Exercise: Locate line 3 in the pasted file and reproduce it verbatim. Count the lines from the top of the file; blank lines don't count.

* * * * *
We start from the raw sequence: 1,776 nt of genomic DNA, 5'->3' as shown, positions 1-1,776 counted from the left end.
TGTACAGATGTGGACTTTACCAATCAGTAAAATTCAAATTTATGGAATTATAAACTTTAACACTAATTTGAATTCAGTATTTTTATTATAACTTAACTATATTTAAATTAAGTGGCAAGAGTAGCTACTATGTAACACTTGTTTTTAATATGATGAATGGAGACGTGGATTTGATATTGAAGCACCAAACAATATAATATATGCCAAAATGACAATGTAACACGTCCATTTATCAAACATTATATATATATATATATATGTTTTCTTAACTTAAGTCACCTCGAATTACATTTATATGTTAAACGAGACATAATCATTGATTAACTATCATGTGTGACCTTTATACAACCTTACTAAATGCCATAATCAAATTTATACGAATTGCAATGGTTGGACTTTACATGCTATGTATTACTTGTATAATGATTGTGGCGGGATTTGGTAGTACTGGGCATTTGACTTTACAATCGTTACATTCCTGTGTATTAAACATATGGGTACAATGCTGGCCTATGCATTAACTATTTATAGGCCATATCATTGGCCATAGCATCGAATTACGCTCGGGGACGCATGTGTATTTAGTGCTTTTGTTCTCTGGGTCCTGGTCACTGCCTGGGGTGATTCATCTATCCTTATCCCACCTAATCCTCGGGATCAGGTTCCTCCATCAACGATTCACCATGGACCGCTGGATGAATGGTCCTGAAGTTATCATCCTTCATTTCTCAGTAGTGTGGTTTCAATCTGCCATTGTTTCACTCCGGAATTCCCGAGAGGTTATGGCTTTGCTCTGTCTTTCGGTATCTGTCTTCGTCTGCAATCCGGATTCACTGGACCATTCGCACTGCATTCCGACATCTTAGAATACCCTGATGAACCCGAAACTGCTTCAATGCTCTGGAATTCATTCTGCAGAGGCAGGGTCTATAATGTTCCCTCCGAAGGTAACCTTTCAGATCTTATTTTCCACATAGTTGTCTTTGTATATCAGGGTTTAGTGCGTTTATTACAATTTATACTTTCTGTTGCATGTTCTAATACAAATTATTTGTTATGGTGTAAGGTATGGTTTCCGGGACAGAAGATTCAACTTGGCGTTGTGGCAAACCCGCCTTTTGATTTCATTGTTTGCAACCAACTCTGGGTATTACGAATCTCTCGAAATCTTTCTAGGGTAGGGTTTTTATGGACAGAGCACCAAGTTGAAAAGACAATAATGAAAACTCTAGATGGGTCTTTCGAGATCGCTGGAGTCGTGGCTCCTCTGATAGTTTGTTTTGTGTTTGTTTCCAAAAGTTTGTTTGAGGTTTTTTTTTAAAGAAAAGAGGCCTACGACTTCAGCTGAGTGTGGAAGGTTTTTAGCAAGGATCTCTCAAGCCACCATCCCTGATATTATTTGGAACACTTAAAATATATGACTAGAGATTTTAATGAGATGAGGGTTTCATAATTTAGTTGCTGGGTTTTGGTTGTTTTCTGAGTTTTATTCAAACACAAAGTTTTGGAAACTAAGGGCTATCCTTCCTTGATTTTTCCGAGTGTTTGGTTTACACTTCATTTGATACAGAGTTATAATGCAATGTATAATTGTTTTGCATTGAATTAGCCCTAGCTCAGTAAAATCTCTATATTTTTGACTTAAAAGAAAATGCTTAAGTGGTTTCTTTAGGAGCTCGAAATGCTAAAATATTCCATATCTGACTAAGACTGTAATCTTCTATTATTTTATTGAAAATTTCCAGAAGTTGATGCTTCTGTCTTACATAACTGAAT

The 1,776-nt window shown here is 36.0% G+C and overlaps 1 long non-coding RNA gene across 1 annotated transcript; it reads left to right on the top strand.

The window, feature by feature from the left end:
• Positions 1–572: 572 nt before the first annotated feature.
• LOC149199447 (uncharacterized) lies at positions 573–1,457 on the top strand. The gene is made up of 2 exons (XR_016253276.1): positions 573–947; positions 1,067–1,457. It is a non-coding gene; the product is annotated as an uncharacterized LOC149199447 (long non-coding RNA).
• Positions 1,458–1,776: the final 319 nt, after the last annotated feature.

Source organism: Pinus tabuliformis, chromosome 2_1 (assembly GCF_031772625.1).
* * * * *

The 1,776-nt window shown here is 36.0% G+C and overlaps 1 long non-coding RNA gene across 1 annotated transcript; it reads left to right on the top strand.